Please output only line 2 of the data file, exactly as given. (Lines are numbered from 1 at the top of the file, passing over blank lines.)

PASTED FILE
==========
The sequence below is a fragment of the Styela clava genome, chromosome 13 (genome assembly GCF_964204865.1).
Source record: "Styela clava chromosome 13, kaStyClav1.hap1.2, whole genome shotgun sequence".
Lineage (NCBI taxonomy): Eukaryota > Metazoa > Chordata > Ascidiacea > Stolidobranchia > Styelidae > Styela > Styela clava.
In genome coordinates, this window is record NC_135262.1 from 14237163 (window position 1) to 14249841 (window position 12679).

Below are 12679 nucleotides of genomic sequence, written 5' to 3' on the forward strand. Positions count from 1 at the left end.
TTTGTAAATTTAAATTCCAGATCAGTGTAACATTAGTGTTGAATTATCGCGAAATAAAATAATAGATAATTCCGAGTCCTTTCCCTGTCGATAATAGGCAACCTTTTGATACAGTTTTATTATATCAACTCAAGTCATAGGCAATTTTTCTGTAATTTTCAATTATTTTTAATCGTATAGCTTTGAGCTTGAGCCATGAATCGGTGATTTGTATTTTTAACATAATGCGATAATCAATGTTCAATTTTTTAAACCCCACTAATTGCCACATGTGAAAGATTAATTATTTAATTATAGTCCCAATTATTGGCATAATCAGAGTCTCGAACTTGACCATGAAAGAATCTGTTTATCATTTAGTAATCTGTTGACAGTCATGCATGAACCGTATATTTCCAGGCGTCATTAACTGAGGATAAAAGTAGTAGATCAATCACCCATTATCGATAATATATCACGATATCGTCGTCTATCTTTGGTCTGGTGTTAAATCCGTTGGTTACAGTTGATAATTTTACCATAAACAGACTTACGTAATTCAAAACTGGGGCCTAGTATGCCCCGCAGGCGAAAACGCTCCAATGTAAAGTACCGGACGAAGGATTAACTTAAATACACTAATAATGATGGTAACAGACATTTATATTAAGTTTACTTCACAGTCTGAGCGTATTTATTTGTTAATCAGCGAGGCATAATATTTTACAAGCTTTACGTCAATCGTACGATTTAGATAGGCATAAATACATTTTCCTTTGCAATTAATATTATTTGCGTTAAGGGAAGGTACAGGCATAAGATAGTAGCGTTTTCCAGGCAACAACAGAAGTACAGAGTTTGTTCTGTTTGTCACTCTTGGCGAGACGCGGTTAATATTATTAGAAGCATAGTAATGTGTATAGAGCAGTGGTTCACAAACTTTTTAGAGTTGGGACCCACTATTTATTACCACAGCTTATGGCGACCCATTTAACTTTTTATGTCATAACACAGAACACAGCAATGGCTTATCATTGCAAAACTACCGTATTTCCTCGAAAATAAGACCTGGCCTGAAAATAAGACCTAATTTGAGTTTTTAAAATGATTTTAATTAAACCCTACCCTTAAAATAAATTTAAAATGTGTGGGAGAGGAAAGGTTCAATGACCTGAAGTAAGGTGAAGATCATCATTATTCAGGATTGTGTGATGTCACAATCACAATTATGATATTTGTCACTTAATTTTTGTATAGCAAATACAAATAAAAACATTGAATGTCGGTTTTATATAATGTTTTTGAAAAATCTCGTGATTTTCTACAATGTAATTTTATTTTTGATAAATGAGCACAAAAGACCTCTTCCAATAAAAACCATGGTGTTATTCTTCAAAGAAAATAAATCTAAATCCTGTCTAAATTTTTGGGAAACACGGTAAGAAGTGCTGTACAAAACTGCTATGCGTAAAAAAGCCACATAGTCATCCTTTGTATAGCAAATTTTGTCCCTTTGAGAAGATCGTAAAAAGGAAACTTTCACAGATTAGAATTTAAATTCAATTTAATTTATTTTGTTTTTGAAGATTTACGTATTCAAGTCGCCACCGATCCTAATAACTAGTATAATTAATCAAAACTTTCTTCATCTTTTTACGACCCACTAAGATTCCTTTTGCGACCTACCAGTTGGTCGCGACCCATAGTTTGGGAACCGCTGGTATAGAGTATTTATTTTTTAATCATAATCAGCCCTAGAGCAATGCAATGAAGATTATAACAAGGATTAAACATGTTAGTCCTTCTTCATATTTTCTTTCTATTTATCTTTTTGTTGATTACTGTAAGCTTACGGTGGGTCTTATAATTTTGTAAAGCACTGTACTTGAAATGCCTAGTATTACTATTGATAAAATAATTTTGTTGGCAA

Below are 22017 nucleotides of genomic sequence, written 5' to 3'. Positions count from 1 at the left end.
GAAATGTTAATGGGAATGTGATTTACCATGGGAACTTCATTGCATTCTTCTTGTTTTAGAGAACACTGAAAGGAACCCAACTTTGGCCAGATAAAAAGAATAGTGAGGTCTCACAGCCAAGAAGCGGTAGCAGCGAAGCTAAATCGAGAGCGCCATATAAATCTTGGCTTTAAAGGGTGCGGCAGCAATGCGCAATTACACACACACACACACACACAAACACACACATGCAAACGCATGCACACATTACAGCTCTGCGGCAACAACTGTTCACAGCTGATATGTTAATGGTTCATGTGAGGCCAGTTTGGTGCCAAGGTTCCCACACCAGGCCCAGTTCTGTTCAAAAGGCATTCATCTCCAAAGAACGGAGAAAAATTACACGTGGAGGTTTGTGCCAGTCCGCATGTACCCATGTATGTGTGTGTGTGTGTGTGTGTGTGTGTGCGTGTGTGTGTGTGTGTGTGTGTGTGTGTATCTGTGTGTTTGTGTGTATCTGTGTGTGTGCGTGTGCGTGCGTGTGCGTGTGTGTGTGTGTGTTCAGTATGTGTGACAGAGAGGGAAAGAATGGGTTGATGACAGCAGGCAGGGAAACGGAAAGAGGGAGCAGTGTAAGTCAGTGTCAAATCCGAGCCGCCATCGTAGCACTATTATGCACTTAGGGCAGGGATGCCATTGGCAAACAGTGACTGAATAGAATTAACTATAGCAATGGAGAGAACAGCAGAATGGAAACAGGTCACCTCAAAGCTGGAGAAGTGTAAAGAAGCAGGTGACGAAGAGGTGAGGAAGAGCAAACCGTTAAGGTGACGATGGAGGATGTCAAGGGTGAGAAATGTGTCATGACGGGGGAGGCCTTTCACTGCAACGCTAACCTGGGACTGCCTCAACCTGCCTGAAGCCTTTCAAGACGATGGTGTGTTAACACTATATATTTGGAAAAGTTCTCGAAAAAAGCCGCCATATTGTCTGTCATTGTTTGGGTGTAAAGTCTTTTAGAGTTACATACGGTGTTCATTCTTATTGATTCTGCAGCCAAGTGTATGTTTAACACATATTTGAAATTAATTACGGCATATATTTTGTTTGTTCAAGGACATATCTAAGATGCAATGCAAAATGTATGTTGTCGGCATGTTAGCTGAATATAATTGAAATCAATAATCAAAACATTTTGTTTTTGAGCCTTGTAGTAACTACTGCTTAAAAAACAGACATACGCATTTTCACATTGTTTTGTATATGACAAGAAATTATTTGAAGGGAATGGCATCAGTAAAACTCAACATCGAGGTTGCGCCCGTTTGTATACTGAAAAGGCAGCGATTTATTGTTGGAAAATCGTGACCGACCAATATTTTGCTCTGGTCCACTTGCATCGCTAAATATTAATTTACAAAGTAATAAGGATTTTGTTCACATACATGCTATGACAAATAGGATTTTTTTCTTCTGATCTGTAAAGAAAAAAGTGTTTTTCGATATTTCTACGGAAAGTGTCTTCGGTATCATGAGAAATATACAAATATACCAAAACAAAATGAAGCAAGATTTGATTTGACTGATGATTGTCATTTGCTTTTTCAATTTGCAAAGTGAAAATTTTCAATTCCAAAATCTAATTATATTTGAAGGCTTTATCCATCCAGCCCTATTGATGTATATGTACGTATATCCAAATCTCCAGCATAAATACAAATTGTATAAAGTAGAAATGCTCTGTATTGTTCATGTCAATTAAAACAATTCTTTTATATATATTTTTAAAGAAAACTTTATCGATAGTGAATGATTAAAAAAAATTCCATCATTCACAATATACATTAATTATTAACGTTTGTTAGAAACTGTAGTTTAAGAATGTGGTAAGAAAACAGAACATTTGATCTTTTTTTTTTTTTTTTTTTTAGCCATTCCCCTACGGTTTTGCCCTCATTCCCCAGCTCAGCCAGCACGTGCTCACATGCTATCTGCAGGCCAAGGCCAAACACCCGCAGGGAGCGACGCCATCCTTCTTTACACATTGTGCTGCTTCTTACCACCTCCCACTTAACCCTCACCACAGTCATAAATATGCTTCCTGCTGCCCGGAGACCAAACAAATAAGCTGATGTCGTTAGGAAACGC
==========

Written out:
Source record: "Styela clava chromosome 13, kaStyClav1.hap1.2, whole genome shotgun sequence".